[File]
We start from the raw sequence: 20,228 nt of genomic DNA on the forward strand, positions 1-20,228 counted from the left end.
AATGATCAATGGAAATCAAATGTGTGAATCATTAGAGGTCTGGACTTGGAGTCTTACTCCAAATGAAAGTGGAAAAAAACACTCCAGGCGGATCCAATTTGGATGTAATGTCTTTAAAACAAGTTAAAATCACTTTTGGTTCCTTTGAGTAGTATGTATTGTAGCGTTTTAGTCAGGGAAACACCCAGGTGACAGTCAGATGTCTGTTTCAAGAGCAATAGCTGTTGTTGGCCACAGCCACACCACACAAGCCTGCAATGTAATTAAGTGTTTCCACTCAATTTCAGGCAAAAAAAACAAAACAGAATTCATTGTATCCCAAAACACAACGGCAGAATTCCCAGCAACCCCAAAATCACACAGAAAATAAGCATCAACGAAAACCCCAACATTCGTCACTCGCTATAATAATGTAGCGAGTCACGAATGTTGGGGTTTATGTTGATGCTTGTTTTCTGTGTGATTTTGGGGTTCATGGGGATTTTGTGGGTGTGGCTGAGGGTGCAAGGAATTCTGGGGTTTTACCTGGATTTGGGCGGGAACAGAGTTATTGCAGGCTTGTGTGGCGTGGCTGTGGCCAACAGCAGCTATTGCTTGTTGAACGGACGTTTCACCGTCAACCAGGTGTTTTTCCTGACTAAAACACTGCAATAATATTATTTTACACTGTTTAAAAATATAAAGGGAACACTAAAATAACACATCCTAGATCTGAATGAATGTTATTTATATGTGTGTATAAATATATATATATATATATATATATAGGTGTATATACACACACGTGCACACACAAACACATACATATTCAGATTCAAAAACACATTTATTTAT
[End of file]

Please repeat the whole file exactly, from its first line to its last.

We start from the raw sequence: 20,228 nt of genomic DNA on the forward strand, positions 1-20,228 counted from the left end.
AATGATCAATGGAAATCAAATGTGTGAATCATTAGAGGTCTGGACTTGGAGTCTTACTCCAAATGAAAGTGGAAAAAAACACTCCAGGCGGATCCAATTTGGATGTAATGTCTTTAAAACAAGTTAAAATCACTTTTGGTTCCTTTGAGTAGTATGTATTGTAGCGTTTTAGTCAGGGAAACACCCAGGTGACAGTCAGATGTCTGTTTCAAGAGCAATAGCTGTTGTTGGCCACAGCCACACCACACAAGCCTGCAATGTAATTAAGTGTTTCCACTCAATTTCAGGCAAAAAAAACAAAACAGAATTCATTGTATCCCAAAACACAACGGCAGAATTCCCAGCAACCCCAAAATCACACAGAAAATAAGCATCAACGAAAACCCCAACATTCGTCACTCGCTATAATAATGTAGCGAGTCACGAATGTTGGGGTTTATGTTGATGCTTGTTTTCTGTGTGATTTTGGGGTTCATGGGGATTTTGTGGGTGTGGCTGAGGGTGCAAGGAATTCTGGGGTTTTACCTGGATTTGGGCGGGAACAGAGTTATTGCAGGCTTGTGTGGCGTGGCTGTGGCCAACAGCAGCTATTGCTTGTTGAACGGACGTTTCACCGTCAACCAGGTGTTTTTCCTGACTAAAACACTGCAATAATATTATTTTACACTGTTTAAAAATATAAAGGGAACACTAAAATAACACATCCTAGATCTGAATGAATGTTATTTATATGTGTGTATAAATATATATATATATATATATATATAGGTGTATATACACACACGTGCACACACAAACACATACATATTCAGATTCAAAAACACATTTATTTAT